Call of the wild

A network of streams runs through the estate, including the source of the River Thames, which is nothing more than a shallow, crystal clear brook at this point.
A network of streams runs through the estate, including the source of the River Thames, which is nothing more than a shallow, crystal clear brook at this point.
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Searching for family-friendly accommodation for our recent trip to The Cotswolds, we stumbled across an ultra-modern, self-catering option that couldn’t be more different to the honey-coloured, limestone cottages that this Area of Outstanding Natural Beauty (AONB) is famous for.

Intrigued and with three children under five to entertain, we jumped at the chance to stay in a sleek, lakeside property on an exclusive, eco-friendly country estate near the village of Somerford Keynes, just four miles from the market town of Cirencester.

The fact that the price included use of the indoor and outdoor swimming pools, spa and play area sealed the deal, but we were also impressed by its green credentials and the idea of staying on a vast nature reserve. Designer and TV presenter Kevin McCloud has lauded the development for the way it combines sustainable construction, ecology and design.

Our home for the week was the light and airy Osprey Lodge, which sleeps eight people in four bedrooms (two twins and two doubles) and also boasts a vast, open-plan living area; two en suite bathrooms; a family bathroom and a spacious outdoor sitting area surrounded by a glass balustrade. Acres of glass and two balconies ensure that you can soak up the fabulous views of Clearwater Lake, one of several on the 550-acre Lower Mill Estate, wherever you are in the house.

A network of streams runs through the estate, including the source of the River Thames, a shallow, crystal clear brook at this point. Woodland and wildflower meadows provide habitat for a wealth of birds, insects and mammals, including otters, badgers, kingfishers, barn owls and, surprisingly, beavers released onto the estate in 2006. If you’re lucky, you may catch a glimpse of them at dusk.

Blessed with warm weather, we relished our daily dips in the heated outdoor pool and a couple of us braved the extremely cold but very beautiful eco-pool for a spot of wild swimming.

The estate was very quiet as many only visit on weekends and during the school holidays.

Our only gripes – and they are relatively small ones – were the fact that the on-site farm shop was closed for much of the week and that we were asked not to use the hot tub after 8pm in the evening, which was a crying shame for us adults, who would have loved to wallow in it as we watched the sunset.

With barbecue facilities provided, we opted to eat there most evenings, either outdoors at the table on the decking or at the large dining table inside, with the floor to ceiling glass doors wide open.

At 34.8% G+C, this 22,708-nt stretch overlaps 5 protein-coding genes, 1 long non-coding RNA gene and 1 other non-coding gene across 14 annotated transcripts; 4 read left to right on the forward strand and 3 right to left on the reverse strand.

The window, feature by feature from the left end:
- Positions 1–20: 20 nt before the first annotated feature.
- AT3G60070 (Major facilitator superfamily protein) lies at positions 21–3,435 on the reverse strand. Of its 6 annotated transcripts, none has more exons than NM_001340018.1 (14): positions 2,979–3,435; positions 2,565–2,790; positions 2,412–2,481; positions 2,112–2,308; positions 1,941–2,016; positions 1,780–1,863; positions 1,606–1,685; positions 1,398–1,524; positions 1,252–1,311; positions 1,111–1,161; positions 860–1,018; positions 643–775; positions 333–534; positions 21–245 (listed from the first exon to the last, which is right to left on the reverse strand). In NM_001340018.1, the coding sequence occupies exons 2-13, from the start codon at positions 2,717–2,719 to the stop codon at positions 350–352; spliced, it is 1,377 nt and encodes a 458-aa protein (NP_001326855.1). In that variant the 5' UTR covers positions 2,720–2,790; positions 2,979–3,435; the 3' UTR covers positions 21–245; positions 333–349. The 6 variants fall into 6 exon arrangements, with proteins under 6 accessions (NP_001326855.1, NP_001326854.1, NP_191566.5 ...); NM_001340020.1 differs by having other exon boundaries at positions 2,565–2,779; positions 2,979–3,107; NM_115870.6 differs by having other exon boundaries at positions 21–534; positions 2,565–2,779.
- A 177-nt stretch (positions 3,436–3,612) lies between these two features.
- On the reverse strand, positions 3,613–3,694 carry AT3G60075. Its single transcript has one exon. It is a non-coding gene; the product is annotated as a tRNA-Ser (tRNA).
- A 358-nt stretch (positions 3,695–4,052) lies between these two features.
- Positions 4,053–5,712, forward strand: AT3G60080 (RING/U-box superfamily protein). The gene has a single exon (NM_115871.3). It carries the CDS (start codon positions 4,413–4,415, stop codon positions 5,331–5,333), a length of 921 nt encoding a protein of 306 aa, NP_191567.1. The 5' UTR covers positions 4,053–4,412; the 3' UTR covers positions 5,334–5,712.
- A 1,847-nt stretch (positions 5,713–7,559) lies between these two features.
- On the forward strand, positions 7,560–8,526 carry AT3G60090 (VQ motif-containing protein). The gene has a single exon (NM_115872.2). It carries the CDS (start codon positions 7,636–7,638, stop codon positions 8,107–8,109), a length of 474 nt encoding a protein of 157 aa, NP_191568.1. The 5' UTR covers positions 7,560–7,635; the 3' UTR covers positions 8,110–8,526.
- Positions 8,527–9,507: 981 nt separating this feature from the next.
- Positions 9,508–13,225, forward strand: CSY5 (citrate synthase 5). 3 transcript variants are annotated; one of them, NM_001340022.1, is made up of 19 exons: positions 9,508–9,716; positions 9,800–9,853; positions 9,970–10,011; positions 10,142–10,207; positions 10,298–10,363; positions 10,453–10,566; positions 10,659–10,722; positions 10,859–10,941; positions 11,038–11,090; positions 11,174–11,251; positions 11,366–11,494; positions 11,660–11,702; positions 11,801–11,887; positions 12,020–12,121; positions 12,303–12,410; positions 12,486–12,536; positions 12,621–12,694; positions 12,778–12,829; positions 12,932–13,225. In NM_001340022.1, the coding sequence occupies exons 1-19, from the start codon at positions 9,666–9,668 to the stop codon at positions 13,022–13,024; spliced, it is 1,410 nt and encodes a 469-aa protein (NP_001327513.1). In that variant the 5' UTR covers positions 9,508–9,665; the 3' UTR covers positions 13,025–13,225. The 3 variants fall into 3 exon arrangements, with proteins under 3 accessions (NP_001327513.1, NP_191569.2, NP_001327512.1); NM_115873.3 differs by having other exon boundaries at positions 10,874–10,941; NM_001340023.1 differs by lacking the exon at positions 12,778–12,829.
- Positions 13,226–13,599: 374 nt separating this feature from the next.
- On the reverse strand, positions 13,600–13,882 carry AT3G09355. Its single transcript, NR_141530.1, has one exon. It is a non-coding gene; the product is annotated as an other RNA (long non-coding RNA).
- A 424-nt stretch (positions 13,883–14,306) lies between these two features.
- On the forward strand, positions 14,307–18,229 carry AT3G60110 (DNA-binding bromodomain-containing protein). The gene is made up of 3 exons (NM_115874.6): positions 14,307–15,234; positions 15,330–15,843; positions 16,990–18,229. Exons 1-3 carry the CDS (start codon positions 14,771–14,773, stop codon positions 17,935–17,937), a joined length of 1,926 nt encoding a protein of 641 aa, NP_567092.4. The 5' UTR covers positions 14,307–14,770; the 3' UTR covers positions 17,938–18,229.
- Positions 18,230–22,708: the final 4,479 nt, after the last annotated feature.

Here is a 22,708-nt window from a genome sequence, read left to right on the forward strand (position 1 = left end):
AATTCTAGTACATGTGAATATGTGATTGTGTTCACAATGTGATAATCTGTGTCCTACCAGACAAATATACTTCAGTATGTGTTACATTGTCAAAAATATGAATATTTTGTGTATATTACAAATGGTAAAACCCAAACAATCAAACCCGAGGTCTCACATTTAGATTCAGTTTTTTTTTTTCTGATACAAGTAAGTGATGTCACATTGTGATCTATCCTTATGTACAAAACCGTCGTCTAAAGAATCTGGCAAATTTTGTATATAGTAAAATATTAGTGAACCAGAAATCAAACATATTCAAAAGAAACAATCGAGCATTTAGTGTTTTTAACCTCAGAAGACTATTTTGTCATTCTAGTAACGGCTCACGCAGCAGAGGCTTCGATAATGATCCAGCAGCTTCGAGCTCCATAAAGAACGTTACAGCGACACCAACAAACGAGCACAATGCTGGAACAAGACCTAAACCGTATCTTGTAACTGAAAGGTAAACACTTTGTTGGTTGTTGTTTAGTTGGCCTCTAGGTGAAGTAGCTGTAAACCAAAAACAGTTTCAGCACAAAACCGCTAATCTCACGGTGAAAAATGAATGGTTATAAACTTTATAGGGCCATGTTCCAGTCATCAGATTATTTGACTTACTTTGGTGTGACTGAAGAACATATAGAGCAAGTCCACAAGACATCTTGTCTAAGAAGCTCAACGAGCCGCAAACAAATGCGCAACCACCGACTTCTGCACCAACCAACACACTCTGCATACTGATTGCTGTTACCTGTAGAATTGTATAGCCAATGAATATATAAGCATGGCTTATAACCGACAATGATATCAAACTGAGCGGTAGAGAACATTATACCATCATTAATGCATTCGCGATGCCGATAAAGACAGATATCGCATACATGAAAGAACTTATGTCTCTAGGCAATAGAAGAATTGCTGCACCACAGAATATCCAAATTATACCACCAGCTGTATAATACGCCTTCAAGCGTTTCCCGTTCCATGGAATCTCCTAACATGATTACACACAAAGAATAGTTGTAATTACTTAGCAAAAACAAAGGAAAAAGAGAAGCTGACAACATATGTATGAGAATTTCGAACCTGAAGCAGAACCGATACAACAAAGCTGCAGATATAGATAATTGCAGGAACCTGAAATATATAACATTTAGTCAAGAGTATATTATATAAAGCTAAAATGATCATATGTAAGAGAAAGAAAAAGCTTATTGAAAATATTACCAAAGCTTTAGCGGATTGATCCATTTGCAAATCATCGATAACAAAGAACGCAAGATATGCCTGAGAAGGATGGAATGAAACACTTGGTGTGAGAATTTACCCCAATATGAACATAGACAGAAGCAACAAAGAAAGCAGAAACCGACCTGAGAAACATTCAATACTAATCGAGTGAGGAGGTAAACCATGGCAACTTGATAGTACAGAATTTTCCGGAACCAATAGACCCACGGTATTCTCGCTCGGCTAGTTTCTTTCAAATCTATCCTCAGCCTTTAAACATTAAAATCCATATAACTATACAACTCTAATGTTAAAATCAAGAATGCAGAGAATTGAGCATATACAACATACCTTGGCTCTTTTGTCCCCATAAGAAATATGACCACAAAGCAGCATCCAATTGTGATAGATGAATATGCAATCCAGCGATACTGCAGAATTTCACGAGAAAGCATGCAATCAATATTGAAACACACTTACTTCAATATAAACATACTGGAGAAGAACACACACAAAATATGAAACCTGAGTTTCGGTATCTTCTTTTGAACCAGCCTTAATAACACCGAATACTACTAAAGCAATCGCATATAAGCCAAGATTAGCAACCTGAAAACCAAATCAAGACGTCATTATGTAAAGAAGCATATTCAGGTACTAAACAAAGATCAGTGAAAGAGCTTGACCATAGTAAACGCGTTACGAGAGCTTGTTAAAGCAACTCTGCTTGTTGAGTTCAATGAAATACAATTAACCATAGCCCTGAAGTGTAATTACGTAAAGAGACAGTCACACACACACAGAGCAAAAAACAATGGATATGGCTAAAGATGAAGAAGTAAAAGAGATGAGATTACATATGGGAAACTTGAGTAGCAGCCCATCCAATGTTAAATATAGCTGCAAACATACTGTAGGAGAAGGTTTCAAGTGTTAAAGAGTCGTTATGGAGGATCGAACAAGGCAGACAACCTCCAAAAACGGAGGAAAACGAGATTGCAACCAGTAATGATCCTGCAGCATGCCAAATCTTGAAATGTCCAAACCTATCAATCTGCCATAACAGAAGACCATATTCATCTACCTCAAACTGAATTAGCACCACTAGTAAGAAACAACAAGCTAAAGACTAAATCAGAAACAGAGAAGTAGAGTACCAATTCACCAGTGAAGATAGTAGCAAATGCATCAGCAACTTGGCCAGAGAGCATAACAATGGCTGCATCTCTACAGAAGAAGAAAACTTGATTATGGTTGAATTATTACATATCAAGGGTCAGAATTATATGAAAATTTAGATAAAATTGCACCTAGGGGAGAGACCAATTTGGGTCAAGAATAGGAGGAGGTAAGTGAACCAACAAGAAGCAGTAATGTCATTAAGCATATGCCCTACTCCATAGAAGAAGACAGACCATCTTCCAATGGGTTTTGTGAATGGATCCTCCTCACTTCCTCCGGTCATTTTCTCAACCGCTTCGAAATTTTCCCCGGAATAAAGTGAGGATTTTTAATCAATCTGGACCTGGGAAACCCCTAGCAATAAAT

However, one particularly warm June evening we set off on the 15-minute stroll to The Baker’s Arms in Somerford Keynes, which has the picture postcard good looks of a typically English country pub. We ate simple, hearty, homemade pub grub under the fruit trees.

Venturing out we found a wealth of places to explore. The Cotswold Country Park and Beach is less than two miles away and has the largest inland beach in the UK. There’s a lakeside café, two adventure playgrounds and the chance to try a host of activities, including crazy golf and boating. In good weather, you can easily spend a full day there.

We also headed to Bourton-on-the-Water, which lays claims to the ‘prettiest village’ in the country title. The charmingly named River Windrush flows through it and a series of stone bridges provide access to independent shops, pubs and eateries. It is also home to an impressive model village that’s actually a 1/9th scale replica of the village itself. The only Grade II-listed attraction of its kind in the country and opened in 1937 to celebrate the coronation of King George VI. The detail and craftsmanship has to be seen to be believed.

Before heading back to Yorkshire, we spent a pleasant morning exploring Moreton-in-Marsh, one of the principal market towns in the Cotswolds, followed by an al fresco lunch – delicious cold meat and cheese platters for the adults, and homemade pizza breads for the children – behind Tilly’s Teahouse on the High Street.

We stocked up on locally-produced cheeses and accompaniments at The Cotswold Cheese Company’s store, and were thrilled to stumble across Sweets Etc., a lovely, old-fashioned sweet shop. Needless to say, we were won over by its charms and ended up leaving laden down with handmade sweet treats.